This work was supported through NSSL and NOAA Earth System Research Laboratory’s Global Systems Division (GSD) director’s discretionary funds and through NOAA/Office of Oceanic and Atmospheric Research under NOAA–University of Oklahoma Cooperative Agreement NA08OAR4320904, U.S. Department of Commerce. Dr. Kim Elmore is thanked for his very helpful discussion of confidence intervals. Tara Jensen and everyone else associated with the use of MET at the DTC are thanked for their help in using MET. Drs. Jack Kain and Fred Carr are thanked for their insight into model verification. Model Evaluation Tools (MET) was developed at the National Center for Atmospheric Research (NCAR) through a grant from the U.S. Air Force Weather Agency (AFWA). NCAR is sponsored by the U.S. National Science Foundation. The CAPS forecasts were supported by the NOAA CSTAR grant to CAPS, and were produced at the National Institute of Computational Science (NICS) at the University of Tennessee, and at the Oklahoma Supercomputing Center for Research and Education (OSCER). Kevin Thomas and Fanyou Kong were instrumental in producing the forecasts.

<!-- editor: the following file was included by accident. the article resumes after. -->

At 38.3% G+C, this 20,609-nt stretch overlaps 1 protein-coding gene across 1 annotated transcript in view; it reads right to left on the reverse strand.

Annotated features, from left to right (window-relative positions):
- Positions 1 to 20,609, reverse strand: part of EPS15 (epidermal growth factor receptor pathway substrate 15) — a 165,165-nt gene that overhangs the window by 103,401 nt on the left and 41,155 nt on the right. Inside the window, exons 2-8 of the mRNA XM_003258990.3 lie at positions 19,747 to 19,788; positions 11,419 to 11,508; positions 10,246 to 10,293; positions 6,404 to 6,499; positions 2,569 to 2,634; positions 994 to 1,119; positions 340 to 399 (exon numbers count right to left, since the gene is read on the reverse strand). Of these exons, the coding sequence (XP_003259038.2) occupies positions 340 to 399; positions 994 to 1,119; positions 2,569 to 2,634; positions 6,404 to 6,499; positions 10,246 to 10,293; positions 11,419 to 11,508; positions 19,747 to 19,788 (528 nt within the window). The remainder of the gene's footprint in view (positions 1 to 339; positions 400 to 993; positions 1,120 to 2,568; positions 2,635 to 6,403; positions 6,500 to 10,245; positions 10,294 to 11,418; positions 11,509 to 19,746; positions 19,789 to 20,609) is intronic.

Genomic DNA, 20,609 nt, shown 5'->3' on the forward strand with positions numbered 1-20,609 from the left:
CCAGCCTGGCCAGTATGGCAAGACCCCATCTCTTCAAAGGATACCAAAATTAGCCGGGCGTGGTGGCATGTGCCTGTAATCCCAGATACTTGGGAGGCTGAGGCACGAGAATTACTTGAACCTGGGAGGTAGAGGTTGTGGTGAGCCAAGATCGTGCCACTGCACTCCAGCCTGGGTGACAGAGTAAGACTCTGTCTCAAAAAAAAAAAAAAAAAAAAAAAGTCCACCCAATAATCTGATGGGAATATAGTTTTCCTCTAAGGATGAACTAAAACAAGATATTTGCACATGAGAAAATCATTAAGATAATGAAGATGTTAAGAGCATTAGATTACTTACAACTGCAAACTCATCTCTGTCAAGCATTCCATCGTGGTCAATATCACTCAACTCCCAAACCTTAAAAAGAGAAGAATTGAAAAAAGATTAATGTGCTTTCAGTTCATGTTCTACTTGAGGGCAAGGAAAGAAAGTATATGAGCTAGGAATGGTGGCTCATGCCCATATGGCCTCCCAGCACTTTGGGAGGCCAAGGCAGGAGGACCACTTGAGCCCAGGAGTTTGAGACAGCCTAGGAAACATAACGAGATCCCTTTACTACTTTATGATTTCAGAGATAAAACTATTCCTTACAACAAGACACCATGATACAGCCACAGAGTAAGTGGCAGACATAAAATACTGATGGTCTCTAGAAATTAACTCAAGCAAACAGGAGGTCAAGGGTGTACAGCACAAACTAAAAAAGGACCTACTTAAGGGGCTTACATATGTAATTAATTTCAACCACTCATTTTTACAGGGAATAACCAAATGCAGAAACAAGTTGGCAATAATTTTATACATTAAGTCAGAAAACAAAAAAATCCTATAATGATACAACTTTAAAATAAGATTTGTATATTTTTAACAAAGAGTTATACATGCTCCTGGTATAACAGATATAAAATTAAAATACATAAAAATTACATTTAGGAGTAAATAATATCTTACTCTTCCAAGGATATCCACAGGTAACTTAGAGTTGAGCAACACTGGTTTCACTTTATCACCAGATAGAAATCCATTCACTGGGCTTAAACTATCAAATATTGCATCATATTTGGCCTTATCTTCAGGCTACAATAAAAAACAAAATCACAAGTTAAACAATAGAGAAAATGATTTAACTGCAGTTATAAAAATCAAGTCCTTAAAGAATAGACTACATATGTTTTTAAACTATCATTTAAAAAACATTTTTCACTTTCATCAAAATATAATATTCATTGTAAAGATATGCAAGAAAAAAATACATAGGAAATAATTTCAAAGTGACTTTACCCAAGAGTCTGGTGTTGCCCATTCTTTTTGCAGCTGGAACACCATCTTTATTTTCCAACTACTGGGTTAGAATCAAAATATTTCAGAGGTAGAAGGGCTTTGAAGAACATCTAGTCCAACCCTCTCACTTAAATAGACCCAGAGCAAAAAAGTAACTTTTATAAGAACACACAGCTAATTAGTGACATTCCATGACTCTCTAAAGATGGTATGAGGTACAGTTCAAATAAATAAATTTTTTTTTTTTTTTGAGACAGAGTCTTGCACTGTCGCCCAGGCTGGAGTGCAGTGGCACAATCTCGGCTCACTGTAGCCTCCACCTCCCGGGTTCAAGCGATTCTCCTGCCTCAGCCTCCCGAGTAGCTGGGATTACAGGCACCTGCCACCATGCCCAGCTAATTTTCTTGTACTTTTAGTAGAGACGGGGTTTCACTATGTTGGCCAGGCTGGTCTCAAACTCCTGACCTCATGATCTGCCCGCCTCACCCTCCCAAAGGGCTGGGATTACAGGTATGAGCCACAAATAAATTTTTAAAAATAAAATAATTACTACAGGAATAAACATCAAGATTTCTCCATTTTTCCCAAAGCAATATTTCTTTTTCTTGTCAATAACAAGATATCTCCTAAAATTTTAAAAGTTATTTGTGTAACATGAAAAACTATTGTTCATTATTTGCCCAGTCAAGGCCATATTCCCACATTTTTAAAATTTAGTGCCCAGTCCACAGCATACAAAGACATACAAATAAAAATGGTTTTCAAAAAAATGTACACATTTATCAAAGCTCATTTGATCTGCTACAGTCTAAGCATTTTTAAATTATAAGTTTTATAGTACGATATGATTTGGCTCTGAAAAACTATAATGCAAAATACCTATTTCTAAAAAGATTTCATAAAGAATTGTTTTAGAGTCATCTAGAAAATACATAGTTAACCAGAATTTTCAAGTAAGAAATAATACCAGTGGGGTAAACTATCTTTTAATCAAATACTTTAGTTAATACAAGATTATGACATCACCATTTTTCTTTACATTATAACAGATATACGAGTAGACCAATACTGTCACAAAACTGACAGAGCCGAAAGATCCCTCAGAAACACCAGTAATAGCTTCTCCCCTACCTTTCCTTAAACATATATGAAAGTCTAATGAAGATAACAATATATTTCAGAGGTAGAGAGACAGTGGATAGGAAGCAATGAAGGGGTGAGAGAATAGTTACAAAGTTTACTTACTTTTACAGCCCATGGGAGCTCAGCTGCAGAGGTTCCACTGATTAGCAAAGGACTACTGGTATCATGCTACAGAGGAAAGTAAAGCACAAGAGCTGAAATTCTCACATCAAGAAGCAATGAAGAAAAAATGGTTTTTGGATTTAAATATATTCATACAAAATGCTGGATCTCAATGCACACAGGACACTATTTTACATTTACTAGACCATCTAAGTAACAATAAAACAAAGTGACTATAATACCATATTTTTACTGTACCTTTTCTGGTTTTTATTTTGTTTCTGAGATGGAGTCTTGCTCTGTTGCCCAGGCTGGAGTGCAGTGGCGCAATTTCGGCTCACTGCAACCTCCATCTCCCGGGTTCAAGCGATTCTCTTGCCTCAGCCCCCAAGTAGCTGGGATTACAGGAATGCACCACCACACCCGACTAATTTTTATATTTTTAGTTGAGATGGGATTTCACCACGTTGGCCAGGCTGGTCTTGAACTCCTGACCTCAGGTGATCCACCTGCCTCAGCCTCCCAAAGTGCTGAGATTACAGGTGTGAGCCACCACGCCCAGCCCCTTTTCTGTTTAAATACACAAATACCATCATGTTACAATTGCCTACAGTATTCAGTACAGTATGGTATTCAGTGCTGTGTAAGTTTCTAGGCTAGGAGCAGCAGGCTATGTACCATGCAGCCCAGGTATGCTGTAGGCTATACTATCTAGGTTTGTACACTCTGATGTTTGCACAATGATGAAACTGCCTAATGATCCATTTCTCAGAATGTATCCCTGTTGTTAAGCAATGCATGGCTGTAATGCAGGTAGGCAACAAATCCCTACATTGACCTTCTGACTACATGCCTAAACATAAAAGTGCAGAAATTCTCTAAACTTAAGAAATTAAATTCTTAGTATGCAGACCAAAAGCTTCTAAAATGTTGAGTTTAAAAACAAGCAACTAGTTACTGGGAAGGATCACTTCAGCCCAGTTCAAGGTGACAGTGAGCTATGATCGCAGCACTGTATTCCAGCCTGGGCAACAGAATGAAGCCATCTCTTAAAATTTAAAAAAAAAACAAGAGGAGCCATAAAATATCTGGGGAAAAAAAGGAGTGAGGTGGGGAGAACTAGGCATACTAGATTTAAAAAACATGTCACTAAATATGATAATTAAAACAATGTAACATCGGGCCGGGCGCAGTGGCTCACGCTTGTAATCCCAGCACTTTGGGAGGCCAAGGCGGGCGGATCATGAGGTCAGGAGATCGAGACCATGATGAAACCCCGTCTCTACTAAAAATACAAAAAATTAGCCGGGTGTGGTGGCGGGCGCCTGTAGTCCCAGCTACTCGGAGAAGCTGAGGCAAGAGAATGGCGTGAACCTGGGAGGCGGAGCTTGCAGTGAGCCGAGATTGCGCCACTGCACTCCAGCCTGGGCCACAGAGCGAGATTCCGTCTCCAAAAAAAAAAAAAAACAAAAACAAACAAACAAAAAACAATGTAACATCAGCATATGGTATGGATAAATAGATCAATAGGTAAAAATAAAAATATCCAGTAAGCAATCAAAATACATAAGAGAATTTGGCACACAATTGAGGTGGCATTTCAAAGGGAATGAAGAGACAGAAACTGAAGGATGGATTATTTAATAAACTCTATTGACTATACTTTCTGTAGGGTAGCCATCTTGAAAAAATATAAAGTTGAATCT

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It is worth noting as a caveat that the climatology varies as the verification domain is moved from location to location (Hamill and Juras 2006).
For each forecast hour, the datasets were aggregated (Mittermaier and Roberts 2010) together for each combination of neighborhood width and threshold. Knowing the FBS, FSS, and N values, the summations in the numerator and denominator of Eq. (1) were calculated and aggregated separately for the individual datasets. The aggregated summations were then used to calculate FSS.
Frequency biases are highly dependent on what microphysical scheme is used in a model, so it should be noted that these bias results and their effects on verification metrics are specific only to these models (i.e., different findings might result if different cloud microphysics schemes are used).
The bias-adjusted GSS from Mesinger (2008) was computed (not shown) and depicted smaller differences between CN and C0 through FH 6–8.
The base-rate bar graphs will be excluded from the results and discussion from this point forward, but they will be included in the figures for the reader’s interest.
The left ordinate in the ISS plots represents the spatial scale of the binary forecast errors and not just the neighborhood size as for the neighborhood method.